This means that all file name lookup will be done in a case sensitive manner. Files will be created with the precise file name Samba received from the MS Windows client.

csc policy

Client Side Caching Policy - parallels MS Windows client side file caching capabilities.

dont descend

Allows specifying a comma-delimited list of directories that the server should always show as empty.

dos filetime resolution

This option is mainly used as a compatibility option for Visual C++ when used against Samba shares.

dos filetimes

DOS and Windows allow users to change file time stamps if they can write to the file. POSIX semantics prevent this. This option allows DOS and Windows behavior.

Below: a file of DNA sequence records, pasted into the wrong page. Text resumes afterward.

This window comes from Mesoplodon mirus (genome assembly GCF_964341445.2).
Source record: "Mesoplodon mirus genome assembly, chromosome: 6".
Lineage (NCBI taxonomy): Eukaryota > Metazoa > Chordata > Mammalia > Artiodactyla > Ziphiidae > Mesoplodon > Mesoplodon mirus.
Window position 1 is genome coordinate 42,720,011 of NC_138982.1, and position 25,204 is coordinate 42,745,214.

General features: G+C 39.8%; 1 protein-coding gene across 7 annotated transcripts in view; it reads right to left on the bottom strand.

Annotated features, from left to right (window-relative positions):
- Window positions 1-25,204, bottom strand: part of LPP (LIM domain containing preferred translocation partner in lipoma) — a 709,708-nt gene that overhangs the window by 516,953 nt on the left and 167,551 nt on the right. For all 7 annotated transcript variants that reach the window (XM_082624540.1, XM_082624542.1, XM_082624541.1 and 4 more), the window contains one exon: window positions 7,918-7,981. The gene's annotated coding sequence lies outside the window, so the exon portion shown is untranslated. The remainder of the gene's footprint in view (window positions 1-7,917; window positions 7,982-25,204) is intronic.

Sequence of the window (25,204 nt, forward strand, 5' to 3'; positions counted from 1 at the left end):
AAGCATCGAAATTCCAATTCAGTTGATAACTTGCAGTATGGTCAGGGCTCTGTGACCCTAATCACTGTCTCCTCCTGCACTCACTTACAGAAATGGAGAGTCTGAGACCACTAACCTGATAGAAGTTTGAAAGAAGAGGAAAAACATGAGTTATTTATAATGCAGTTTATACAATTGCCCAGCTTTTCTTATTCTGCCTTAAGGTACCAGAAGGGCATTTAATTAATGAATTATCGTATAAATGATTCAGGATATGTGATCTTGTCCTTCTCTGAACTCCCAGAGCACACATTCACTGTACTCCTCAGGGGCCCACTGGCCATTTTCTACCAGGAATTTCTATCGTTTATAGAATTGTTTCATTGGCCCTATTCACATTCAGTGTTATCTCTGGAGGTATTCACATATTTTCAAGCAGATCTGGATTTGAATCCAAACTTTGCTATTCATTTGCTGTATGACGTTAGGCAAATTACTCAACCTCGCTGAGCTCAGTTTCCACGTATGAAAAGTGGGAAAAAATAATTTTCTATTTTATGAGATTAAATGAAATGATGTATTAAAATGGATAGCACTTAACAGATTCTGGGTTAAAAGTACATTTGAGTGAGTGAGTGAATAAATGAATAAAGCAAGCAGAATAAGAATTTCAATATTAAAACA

fake oplocks

Oplocks are the way that SMB clients get permission from a server to locally cache file operations. If a server grants an oplock , the client is free to assume that it is the only one accessing the file and it will aggressively cache file data.

hide dot files , hide files , veto files

Note: MS Windows Explorer allows override of files marked as hidden so they will still be visible.

read only

If this parameter is yes, then users of a service may not create or modify files in the service's directory.

veto files

List of files and directories that are neither visible nor accessible.

12.4.1 Share Permissions Management

The best tool for the task is platform dependant. Choose the best tool for your environment.